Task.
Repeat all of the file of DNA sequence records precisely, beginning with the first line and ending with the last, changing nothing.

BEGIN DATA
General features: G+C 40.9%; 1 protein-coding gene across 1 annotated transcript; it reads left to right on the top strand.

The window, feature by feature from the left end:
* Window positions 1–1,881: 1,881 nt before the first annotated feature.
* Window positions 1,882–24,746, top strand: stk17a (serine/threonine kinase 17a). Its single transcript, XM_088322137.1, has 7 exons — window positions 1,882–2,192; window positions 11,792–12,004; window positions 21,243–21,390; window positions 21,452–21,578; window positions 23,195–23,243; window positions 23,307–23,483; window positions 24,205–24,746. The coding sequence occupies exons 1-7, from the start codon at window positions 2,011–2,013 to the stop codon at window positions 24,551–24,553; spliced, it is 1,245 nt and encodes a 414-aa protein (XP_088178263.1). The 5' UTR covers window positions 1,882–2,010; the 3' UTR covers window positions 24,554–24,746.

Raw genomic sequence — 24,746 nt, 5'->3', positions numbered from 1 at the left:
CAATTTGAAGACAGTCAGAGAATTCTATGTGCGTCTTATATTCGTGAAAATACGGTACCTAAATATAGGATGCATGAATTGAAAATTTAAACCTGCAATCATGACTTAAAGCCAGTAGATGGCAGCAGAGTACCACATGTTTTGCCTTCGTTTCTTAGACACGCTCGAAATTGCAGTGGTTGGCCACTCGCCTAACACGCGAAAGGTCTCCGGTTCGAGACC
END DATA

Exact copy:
General features: G+C 40.9%; 1 protein-coding gene across 1 annotated transcript; it reads left to right on the top strand.

The window, feature by feature from the left end:
* Window positions 1–1,881: 1,881 nt before the first annotated feature.
* Window positions 1,882–24,746, top strand: stk17a (serine/threonine kinase 17a). Its single transcript, XM_088322137.1, has 7 exons — window positions 1,882–2,192; window positions 11,792–12,004; window positions 21,243–21,390; window positions 21,452–21,578; window positions 23,195–23,243; window positions 23,307–23,483; window positions 24,205–24,746. The coding sequence occupies exons 1-7, from the start codon at window positions 2,011–2,013 to the stop codon at window positions 24,551–24,553; spliced, it is 1,245 nt and encodes a 414-aa protein (XP_088178263.1). The 5' UTR covers window positions 1,882–2,010; the 3' UTR covers window positions 24,554–24,746.

Raw genomic sequence — 24,746 nt, 5'->3', positions numbered from 1 at the left:
CAATTTGAAGACAGTCAGAGAATTCTATGTGCGTCTTATATTCGTGAAAATACGGTACCTAAATATAGGATGCATGAATTGAAAATTTAAACCTGCAATCATGACTTAAAGCCAGTAGATGGCAGCAGAGTACCACATGTTTTGCCTTCGTTTCTTAGACACGCTCGAAATTGCAGTGGTTGGCCACTCGCCTAACACGCGAAAGGTCTCCGGTTCGAGACC